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Status:		For Internal Discussion
References:	X3J13 document 88-002R, Chapter 2, pp. 2-81f.
Category:	CHANGE
Edit history:	29-July-88, Version 1 by Piazza

Problem Description:

    The SYMBOL-MACROLET construct introduced with CLOS in X3J13 document
    88-002R, because it is specified as a macro, cannot make use of the
    &environment argument mechanism to communicate with complex macros
    appearing within its body.  As a consequence, the behavior of
    SYMBOL-MACROLET, when used in conjunction with side-effects and complex
    macros, is inconsistent with that of MACROLET, and confusing to users.

Test Case:

    (let ((a (make-array 5))
          (i 0))
      (macrolet ((place () `(aref a (incf i))))
        (push x (place)))
      i)		==> 1

    (let ((a (make-array 5))
          (i 0))
      (symbol-macrolet ((place  (aref a (incf i))))
        (push x place))
      i)		==> 2


    Remove SYMBOL-MACROLET from 88-002R.  Remove WITH-ACCESSORS and
    WITH-SLOTS, or modify them to use ordinary macros.


    For most uses of SYMBOL-MACROLET, ordinary MACROLET can provide equivalent
    expressive/abstraction power.  E.g.,

	(symbol-macrolet ((slot1 (slot-value foo 'slot1)))
          (incf slot1))


	(macrolet ((slot1 () (slot-value foo 'slot1)))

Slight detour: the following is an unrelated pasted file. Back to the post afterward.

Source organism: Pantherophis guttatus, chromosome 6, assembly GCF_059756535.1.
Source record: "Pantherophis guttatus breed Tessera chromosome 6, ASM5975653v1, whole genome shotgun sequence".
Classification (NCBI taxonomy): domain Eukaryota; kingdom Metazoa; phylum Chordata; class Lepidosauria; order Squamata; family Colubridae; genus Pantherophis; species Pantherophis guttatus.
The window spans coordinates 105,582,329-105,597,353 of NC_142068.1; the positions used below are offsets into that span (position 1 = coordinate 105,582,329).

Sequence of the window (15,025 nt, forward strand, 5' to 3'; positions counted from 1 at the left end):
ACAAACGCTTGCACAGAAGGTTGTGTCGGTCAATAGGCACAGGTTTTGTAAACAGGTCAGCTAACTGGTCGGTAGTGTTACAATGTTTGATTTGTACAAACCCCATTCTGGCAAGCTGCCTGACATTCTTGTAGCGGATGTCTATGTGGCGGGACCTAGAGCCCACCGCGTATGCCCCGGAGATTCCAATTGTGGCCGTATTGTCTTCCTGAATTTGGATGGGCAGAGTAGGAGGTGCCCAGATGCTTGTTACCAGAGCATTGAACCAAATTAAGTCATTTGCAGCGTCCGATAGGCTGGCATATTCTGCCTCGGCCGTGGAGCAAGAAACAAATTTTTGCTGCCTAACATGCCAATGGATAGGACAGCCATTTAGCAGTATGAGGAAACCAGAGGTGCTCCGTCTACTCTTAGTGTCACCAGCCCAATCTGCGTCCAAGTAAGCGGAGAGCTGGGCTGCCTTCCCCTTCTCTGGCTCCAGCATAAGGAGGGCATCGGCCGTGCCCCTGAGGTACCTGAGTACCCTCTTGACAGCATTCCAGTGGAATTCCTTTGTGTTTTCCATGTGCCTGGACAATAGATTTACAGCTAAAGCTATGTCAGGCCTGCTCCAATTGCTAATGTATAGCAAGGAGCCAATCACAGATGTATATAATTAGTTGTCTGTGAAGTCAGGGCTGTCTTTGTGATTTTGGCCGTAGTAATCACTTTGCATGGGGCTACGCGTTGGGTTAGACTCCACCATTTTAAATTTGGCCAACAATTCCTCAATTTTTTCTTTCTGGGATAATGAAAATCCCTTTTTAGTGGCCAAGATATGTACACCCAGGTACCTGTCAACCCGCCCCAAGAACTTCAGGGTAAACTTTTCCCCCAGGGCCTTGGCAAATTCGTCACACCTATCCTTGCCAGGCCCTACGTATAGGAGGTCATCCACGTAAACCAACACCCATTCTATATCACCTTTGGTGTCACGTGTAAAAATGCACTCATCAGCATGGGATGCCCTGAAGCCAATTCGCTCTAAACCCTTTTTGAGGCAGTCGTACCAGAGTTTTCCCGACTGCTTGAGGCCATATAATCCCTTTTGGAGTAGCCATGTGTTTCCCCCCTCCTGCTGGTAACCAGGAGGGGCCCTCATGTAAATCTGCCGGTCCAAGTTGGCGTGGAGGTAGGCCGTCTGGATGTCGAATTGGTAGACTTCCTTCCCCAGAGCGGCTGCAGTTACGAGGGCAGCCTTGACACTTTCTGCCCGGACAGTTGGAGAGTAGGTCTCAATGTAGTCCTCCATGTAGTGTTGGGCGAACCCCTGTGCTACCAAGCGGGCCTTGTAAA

(incf (slot1)))


    Change the definition of SYMBOL-MACROLET to specify that it is a special
    form, which affects the evaluation environment for symbols.  Enhance
    MACROEXPAND and MACROEXPAND-1 so that they can expand a symbol macro.
    Modify SETF et al to use the new MACROEXPAND and MACROEXPAND-1 to examine
    even symbol subforms.  Specify that the expansion of a symbol macro IS
    subject to further macro expansion, and that ``recursive'' symbol macros
    are an error.  Specify that it is an error to try to SETQ a symbol macro.


    The current specification of SYMBOL-MACROLET as a macro leads to
    undesirable results if forms which produce side-effects are part of the
    expansion of a symbol macro.  

    This potential for interaction between macros is exactly why &environment
    arguments were originally added to macros.  Changing SYMBOL-MACROLET to be
    a special form, which communicates through the &environment arguments to